Motivation Lecture 10
Motivation definition • It is a set of forces that cause people to behave in certain ways; • It is the reason to take certain action; • Motivation can be internal and external.
Approaches to motivation • Historical approach Taylor is representative of it. He thought that economic incentive is the primary one that motivates the individual. Money is the only motivation factor according to this approach. Work is inherently unpleasant for workers and the money they earn is more important than the job they are performing;
Motivation as a process It begins with a deficiency for the individual. There is some need to be satisfied and it leads to feeling of deficiency. Next step is searching of ways to satisfy needs; Choice of behaviour to satisfy need; Evaluation of need satisfaction; Determination of future needs and search of choice for satisfaction;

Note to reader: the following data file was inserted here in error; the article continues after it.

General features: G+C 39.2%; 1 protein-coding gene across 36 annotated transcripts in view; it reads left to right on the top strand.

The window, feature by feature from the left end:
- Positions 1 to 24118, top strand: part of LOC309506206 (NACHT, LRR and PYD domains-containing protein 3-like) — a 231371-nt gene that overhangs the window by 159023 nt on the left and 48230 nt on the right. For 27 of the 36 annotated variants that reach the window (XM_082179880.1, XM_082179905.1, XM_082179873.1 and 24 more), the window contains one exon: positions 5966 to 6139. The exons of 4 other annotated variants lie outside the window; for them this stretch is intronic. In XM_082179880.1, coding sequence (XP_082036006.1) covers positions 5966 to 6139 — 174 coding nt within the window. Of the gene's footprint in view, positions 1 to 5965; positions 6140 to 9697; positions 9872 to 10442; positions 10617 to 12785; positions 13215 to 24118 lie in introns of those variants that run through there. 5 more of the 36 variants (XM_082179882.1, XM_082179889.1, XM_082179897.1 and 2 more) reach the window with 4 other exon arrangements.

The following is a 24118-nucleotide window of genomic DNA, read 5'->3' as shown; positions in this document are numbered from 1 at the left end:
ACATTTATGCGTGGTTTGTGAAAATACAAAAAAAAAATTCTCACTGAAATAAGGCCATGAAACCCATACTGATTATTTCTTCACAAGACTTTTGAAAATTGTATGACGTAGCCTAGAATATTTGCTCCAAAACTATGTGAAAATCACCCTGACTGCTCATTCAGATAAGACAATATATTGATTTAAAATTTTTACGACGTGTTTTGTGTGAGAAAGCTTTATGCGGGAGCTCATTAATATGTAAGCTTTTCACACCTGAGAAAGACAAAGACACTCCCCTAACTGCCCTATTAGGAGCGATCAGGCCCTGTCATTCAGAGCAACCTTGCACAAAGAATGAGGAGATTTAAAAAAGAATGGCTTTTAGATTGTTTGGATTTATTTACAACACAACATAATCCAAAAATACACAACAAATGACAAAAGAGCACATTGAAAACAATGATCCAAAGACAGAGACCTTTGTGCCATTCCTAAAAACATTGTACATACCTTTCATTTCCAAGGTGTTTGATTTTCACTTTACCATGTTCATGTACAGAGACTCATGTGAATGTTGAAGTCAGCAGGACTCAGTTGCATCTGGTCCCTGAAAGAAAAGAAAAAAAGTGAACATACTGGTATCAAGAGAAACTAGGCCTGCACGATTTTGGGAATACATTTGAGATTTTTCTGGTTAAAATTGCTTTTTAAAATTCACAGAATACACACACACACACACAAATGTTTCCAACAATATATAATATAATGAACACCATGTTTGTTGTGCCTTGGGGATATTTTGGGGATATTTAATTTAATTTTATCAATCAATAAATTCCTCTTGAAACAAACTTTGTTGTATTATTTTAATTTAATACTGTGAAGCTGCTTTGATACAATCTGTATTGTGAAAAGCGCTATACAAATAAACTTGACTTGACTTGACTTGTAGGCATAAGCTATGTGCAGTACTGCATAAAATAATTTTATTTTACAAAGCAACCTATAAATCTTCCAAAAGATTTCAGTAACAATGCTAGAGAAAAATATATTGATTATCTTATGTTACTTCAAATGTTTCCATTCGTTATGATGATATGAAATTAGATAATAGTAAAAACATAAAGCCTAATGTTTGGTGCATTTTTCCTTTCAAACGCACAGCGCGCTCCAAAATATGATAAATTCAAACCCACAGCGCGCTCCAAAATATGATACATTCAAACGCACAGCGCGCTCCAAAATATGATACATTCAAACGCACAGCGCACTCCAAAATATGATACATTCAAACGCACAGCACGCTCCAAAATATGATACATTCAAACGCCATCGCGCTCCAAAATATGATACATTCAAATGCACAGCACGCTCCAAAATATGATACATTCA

Human relations approach • The emphasis is on the social processes. The employees want to feel important and useful at their workplace, want to belong to certain social group and these needs are more important than money. Managers should involve employees in the decision making process,keep them informed about all changes in organizations.
Human resources approach • People want to contribute to the organizations and are able to make genuine contributions. Management’s task is to encourage participation and create work environment that makes full use of available resources. It is related to motivation of employees.